Craig Grossi, 34, is a former Marine who served in Afghanistan. His book, "Craig & Fred: A Marine, A Stray Dog, and How They Rescued Each Other," was just released by HarperCollins. A native of Burke, Va., Grossi splits his time between Washington and Maine.
I was sort of expecting a sappy book about a veteran and his dog, but that's not what this is at all.
Yeah, our story is unique, and I wanted that to shine through. So I avoided reading any book that was kind of similar, and I avoided reading other military memoirs. I wanted it to be my voice, my story. If I had walked into the publisher's office and heard them, say "Oh, this is just like 'Marley & Me,' " I probably would have walked out. I wanted them to understand: No, this is not like those books.
What was your job in Afghanistan?
I was an intelligence collector. I don't go into a lot of details in the book because some of it is sensitive. I had to get the book cleared by the [Department of Defense]. I didn't put in stuff about training and tactics.
When did you go to Afghanistan?
Early August 2010, and I stayed about eight months.
How long are you there before you see Fred?
A little over a month. We were sent north into the Green Zone. There had been no coalition presence or held ground there. That was our task. Our first day we expected to get attacked. We saw hundreds of villagers carrying everything they could on their backs. And that was scary for us. They were getting out of the battlefield. A couple hours later we had our first attack. There were 250 to 300 fighters around our position. That went on for days, and in the middle of all that was Fred. I thought he was an interesting-looking dog. He had short little legs and was running around during the day. And I'm a big softy, so I wanted to check him out. I had a piece of beef jerky, and as I walk over to him he started wagging his tail, and that stopped me in my tracks. It was so bizarre because it was the opposite of what I expected. That is one of the real anchors of the book and Fred's message in general: stubborn positivity. When you have every reason in the world to be negative and let circumstances dictate your attitude, you can still wag your tail. It's a message to all of us: It's not what happens to you, it's how you react. And then he just followed me, and one of the Marines said, "Looks like you found a friend." And I thought he said "Fred," so that's what I called him.
Did you decide right away that you were going to bring him back to the States?
It was probably week three where I thought, This dog is too cool to leave behind. But I left it up to him. I needed a big sign. Before we extracted I told Fred, "If you follow me to the helicopter and you're not scared off by the rotors and the noise and you follow me to the bird, I'll be ready." I had a 50-50 feeling about it. Because I didn't know how I was going to get him home. Part of me honestly hoped he didn't follow me. But the helicopter came in, and I went running toward it, and then I felt a little poke at my heel and there he was. The master sergeant was behind me, and he was like, "We're doing this!" and so we took him with us to Camp Leatherneck.
It was sort of against the rules for you to bring Fred back to the States.
Yeah, I worked in a gray area. [Laughs.] My sister sent me the forms. I essentially just forged them. Well, I completed the forms — that's what I should say. And he was on the next flight home.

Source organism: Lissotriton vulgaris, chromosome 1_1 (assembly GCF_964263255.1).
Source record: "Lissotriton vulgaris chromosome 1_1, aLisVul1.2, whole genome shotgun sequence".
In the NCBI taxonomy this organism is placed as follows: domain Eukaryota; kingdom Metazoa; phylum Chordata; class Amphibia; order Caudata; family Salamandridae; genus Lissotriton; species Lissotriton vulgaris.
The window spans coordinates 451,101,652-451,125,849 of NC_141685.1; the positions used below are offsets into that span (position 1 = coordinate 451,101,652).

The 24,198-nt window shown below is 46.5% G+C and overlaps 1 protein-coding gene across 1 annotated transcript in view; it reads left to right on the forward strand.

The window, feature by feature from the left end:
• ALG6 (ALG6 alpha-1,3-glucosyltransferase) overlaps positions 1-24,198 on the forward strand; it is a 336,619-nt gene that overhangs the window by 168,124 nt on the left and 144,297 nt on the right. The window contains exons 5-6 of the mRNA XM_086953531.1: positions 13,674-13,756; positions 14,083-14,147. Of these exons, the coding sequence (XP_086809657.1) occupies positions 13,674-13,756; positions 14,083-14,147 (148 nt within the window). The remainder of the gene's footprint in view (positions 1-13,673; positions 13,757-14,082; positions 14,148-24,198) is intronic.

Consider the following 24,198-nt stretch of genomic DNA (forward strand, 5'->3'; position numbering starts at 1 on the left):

A fter you sent Fred home, you were injured in Afghanistan.
Yeah, I got hit with the brunt of a rocket blast. A bunch of stuff hit me in the back of the head, and the blast knocked me out. They medevaced me later that night to Camp Leatherneck, which is a massive base, because I had a brain injury. But I recovered in about a month and was back in the field.
What was your worst moment there?
One patrol we lost two guys. A kid I had just met the night before who was a brave young guy. And then on our way back to base we were trying to get through hip-deep mud, and we got to a bridge that crossed a huge canal. We had no other way to cross, and it was pretty much known there was going to be an IED on that bridge. My friend Justin volunteered to check the bridge. So he swept his way up and then got on his hands and knees to check for wires. He got half the way up the bridge and signaled to his partner that he found something. He stood up and turned around, and when he stood up it triggered the pressure plate. It blew him pretty far and took both his legs. We did everything we could, and we kept him going as long as we could. But it was a really bad day.
You finished your eight months, and then you go back home. What was the reunion with Fred like?
It was awesome. I showed up at Reagan [National Airport], and there was a huge welcome party, and it was great and overwhelming. But I really wanted to see Fred. He was at my dad's in the basement. I came downstairs, and I can hear his tail whacking against the crate. And then when he sees me he just stops. I've never heard a dog gasp before, but I swear he did. He was so excited. I just laid down and he went nuts.
How did Fred rescue you?
He does it kind of constantly. I got out, and within a couple of months I had a job lined up with a government contractor. I didn't want to admit that I had been affected or changed by Afghanistan. But deep down I was really frustrated and really angry, and my brain had been rattled. And to go from combat operations to boardrooms and spreadsheets was really a kick in the gut. So coming home to Fred was what kept me going.
I'd walk in the door, and he'd practically throw my running shoes at me. I'd get out of my suit and tie as fast as I could, and we'd run down the hill and around the monuments and spend as much time outside as possible, and that would get me through the next day at work. Just how energetic and positive and happy he is is contagious. I rescued Fred one time, but he rescues me every day.